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Industry Voices

Commentary: Increasing the efficiency of retirement savings

Policymakers in both the U.S. and Canada are focused on how to strengthen retirement security for citizens. In the U.S., they are debating proposals to allow smaller employers to band together to offer retirement plans, as well as solutions to the funding crisis among multiemployer pension plans. In Canada, the federal government recently launched a consultation on strengthening retirement security, building on the enhancement to the Canada Pension Plan, which began in January.

In these debates, one issue deserves more attention: efficiency. In other words, how can we help savers get the maximum retirement income for every dollar of contribution?

The Healthcare of Ontario Pension Plan and Common Wealth recently released research on this question. While made in Canada, the research has relevance to retirement debates in the U.S. and around the world. Our research report, "The Value of a Good Pension," compares the efficiency of a variety of approaches to financing retirement, including a typical individual approach and four archetypes of workplace retirement plan. The report identifies five value drivers, present in the best collective retirement arrangements, that combine to drastically reduce the cost of retirement for individual savers:

  • Mandatory or automatic savings.
  • Lower fees and costs.
  • Improved investment discipline.
  • Fiduciary governance.
  • Pooling of longevity and investment risk.

Based on evidence from the industry and academia, the report measures the cumulative effect of these five value drivers on the cost of retirement. The results are dramatic. Over a lifetime of work, it would cost a worker taking a typical individual approach nearly C$1 million more to achieve the same level of retirement income, compared to saving through a collective retirement plan with all five value drivers — a good pension. Put another way, for each dollar contributed, the retirement income from a good pension is C$5.32 — more than three times the C$1.70 that a typical individual approach yields.

While some of the report's analysis is specific to Canada, the five value drivers and their implications have global relevance. In fact, our conclusions were directionally consistent with a recent study by Wilson Sy, former senior researcher at the Australian Prudential Regulation Authority, comparing the efficiency of Australia's industry superannuation funds with that of its retail funds.

The five value drivers identified in the report are not theoretical. They are all present in many of the best-performing pension institutions in the world, including the "Canada model" of pension fund, of which HOOPP is an example. As highlighted in a recent World Bank report, Canada-model plans combine independent governance, in-house investment management, and extensive geographic and asset-class diversification, including direct investment in alternative asset classes. Canada-model plans, and the principles underlying them, could serve as guideposts for policymakers and other stakeholders looking to increase the efficiency of retirement savings, whether they are reforming existing plans or starting new ones.

The research shows the material value of being part of a workplace retirement plan, highlighting the need to expand access to these plans. While both Canada and the U.S. have seen a decline in workplace retirement plan coverage, efforts are underway in both countries to address this widening coverage gap. The report identifies a number of ideas for expanding access to collective retirement plans:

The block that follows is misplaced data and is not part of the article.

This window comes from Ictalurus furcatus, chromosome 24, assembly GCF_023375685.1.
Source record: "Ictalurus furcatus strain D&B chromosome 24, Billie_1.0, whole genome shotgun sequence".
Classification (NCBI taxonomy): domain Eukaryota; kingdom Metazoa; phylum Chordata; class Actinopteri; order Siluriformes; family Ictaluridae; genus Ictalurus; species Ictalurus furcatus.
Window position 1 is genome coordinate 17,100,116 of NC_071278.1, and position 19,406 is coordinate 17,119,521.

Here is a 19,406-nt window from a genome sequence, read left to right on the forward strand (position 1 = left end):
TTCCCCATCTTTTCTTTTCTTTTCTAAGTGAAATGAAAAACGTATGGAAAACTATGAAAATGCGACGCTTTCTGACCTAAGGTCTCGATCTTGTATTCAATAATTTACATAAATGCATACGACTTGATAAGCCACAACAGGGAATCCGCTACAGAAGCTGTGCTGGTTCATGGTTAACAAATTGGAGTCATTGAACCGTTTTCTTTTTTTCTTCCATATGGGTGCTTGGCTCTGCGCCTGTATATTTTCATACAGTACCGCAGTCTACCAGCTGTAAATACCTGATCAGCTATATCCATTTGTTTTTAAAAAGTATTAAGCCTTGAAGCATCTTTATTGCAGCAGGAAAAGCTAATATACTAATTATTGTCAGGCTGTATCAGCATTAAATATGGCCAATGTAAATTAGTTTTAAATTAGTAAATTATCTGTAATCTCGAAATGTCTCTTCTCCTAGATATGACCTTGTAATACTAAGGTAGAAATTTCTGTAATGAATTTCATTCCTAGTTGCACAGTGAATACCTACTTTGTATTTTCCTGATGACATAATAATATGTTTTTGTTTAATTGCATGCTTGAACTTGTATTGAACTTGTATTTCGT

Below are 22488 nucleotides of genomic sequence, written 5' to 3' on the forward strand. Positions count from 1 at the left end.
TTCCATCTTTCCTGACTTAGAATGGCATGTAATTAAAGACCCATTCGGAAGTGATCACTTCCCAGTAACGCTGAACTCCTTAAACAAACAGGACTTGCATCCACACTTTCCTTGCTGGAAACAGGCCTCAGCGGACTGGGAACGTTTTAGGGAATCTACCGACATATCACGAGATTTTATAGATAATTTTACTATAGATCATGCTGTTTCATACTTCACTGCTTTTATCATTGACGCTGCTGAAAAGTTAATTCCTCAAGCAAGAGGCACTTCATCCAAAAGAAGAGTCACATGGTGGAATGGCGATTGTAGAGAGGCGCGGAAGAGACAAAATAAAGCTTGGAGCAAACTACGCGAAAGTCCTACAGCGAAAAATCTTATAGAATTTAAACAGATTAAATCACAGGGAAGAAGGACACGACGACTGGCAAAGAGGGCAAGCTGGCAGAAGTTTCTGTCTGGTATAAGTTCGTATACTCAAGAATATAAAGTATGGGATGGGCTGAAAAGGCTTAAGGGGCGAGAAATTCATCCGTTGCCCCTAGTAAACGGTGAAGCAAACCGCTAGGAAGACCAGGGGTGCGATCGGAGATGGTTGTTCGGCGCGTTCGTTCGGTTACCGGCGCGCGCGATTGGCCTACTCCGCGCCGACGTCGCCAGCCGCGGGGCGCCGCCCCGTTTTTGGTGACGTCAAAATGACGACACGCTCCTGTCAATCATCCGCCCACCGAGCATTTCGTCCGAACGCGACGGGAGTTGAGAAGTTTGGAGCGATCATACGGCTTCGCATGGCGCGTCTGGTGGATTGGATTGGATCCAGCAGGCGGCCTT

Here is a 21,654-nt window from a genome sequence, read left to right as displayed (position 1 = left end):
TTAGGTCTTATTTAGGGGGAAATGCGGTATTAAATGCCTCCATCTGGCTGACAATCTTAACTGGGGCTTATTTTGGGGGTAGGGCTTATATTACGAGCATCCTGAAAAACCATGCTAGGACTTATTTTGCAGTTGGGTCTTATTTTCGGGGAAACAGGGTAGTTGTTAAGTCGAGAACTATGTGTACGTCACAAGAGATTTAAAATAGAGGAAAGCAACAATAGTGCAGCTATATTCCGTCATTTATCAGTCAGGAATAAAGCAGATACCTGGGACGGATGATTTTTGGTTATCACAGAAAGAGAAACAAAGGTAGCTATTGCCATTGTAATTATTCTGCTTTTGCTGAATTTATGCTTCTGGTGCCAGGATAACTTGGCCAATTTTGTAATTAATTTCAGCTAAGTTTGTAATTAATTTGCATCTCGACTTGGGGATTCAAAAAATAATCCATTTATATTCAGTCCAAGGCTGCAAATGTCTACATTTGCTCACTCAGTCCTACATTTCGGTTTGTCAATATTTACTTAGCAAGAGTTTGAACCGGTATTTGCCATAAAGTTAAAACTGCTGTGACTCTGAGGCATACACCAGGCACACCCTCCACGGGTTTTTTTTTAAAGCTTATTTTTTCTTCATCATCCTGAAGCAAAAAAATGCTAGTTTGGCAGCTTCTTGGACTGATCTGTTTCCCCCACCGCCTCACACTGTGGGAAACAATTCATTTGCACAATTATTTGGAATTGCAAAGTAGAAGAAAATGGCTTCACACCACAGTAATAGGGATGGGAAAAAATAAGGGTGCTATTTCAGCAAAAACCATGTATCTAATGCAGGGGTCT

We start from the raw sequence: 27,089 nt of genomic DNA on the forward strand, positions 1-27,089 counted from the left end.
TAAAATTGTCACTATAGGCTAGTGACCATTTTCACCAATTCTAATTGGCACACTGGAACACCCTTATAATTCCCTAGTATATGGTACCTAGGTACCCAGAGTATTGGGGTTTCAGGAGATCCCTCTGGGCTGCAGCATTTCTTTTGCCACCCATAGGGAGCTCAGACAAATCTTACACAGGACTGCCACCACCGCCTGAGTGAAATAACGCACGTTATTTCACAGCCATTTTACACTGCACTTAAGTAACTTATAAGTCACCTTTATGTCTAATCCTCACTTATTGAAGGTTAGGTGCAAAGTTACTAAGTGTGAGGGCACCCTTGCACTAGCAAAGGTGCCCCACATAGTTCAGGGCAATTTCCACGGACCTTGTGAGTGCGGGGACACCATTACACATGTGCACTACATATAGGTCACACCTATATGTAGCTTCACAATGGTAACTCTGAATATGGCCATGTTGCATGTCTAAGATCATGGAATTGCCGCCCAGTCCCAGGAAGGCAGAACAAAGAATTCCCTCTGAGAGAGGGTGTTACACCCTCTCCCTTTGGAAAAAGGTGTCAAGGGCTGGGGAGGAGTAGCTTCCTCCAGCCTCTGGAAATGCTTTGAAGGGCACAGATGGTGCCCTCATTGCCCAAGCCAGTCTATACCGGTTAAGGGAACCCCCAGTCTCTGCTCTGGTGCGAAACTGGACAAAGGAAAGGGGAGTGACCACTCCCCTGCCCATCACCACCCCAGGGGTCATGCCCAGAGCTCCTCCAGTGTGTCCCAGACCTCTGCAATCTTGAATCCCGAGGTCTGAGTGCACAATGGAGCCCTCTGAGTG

• Encouraging the establishment and testing of innovative, portable retirement benefits in the private and public sectors.
  • Making the expansion of workplace retirement plan coverage an explicit goal of public policy and regulation.
  • Allowing contingent workers, like freelancers and consultants, to join certain kinds of collective plans from which they are now excluded.

Beyond expanding coverage, the research suggests policymakers and employers should also focus on plan efficiency, using the five value drivers as a guide. Ideas for improving the efficiency of workplace retirement plans include:

  • Encouraging automatic or mandatory contributions. The U.S. is ahead of Canada in its use of techniques such as automatic enrollment and automatic escalation, but these features could be more broadly adopted in both countries.
  • Keeping costs low by promoting fee transparency, economies of scale and, for plans of a certain size, in-house investment management.
  • Improving investment discipline by streamlining investment choices in workplace retirement plans and encouraging default investment options that are age-appropriate and well diversified.
  • Improving fiduciary governance of plans by encouraging non-profit, independent governance structures that are mandated to put plan members' interests first.
  • Encouraging greater availability of investment and longevity risk pooling vehicles in defined contribution plans. The need to provide greater support to DC plan members in the decumulation phase is a common preoccupation of stakeholders in many retirement systems.

In this era of stagnating wages and constrained household budgets, policymakers of all stripes are seeking ways to make life more affordable. More efficient retirement savings is one of the most important levers they have to do so. It's time that we placed efficiency at the center of our retirement policy conversations.

Jim Keohane is president and CEO of the Healthcare of Ontario Pension Plan, Toronto, and Alex Mazer is the founding partner of Common Wealth, a Toronto-based retirement plan provider. This content represents the views of the authors. It was submitted and edited under Pensions & Investments guidelines, but is not a product of P&I's editorial team.